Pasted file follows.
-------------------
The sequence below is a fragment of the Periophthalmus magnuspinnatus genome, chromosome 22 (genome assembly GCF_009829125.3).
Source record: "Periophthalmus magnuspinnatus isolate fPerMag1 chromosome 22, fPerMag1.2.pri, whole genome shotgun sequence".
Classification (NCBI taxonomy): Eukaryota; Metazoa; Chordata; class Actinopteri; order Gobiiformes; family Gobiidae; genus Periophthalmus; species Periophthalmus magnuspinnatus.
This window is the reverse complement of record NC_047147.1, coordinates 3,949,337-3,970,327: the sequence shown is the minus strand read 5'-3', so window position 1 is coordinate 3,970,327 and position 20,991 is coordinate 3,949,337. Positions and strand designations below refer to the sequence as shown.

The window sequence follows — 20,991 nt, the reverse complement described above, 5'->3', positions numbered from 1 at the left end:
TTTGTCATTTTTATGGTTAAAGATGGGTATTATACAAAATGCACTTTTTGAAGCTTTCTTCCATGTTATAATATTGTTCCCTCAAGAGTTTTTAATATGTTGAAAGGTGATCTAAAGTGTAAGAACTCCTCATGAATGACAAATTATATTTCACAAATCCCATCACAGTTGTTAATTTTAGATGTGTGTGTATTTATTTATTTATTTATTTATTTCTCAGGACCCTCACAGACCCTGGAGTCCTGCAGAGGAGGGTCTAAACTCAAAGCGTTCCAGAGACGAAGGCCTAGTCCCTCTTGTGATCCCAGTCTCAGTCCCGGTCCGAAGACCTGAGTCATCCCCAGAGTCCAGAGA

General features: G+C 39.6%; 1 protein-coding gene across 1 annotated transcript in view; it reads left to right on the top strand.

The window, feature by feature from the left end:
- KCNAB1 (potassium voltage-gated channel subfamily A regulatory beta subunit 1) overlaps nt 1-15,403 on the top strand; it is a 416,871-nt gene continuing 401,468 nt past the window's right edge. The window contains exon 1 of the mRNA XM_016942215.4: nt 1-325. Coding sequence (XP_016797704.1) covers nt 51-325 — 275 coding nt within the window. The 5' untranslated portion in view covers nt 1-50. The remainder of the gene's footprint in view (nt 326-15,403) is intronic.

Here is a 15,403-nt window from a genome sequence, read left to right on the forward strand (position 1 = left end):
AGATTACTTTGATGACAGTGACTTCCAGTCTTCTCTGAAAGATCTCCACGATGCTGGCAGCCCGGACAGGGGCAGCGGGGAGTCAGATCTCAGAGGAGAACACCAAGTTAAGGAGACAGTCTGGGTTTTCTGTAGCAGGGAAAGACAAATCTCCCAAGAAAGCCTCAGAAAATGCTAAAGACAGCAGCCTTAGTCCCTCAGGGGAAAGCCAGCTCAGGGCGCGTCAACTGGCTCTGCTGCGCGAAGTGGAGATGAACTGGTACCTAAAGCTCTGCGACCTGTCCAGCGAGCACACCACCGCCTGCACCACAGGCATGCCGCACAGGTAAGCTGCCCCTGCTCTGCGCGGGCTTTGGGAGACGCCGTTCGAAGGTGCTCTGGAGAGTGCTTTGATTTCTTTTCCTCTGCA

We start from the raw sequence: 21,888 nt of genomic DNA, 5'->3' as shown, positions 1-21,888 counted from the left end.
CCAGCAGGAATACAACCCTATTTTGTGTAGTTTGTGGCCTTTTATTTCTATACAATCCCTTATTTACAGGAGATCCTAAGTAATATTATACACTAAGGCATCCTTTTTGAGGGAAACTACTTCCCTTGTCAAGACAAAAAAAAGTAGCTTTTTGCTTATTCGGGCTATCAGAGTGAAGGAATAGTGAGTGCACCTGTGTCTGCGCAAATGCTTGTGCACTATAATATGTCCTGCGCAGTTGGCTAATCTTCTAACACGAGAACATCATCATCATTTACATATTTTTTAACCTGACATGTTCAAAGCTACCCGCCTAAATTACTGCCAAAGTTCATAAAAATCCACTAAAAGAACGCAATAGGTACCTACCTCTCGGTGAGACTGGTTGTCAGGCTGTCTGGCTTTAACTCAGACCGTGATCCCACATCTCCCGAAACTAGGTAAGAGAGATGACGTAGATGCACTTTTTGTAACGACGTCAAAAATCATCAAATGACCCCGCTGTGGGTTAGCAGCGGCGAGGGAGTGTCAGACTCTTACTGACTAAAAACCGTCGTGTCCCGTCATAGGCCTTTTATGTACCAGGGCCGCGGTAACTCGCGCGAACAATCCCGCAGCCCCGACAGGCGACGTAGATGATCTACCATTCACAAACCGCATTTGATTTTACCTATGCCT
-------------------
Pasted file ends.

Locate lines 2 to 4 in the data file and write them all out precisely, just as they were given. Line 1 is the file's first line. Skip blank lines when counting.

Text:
Source record: "Periophthalmus magnuspinnatus isolate fPerMag1 chromosome 22, fPerMag1.2.pri, whole genome shotgun sequence".
Classification (NCBI taxonomy): Eukaryota; Metazoa; Chordata; class Actinopteri; order Gobiiformes; family Gobiidae; genus Periophthalmus; species Periophthalmus magnuspinnatus.
This window is the reverse complement of record NC_047147.1, coordinates 3,949,337-3,970,327: the sequence shown is the minus strand read 5'-3', so window position 1 is coordinate 3,970,327 and position 20,991 is coordinate 3,949,337. Positions and strand designations below refer to the sequence as shown.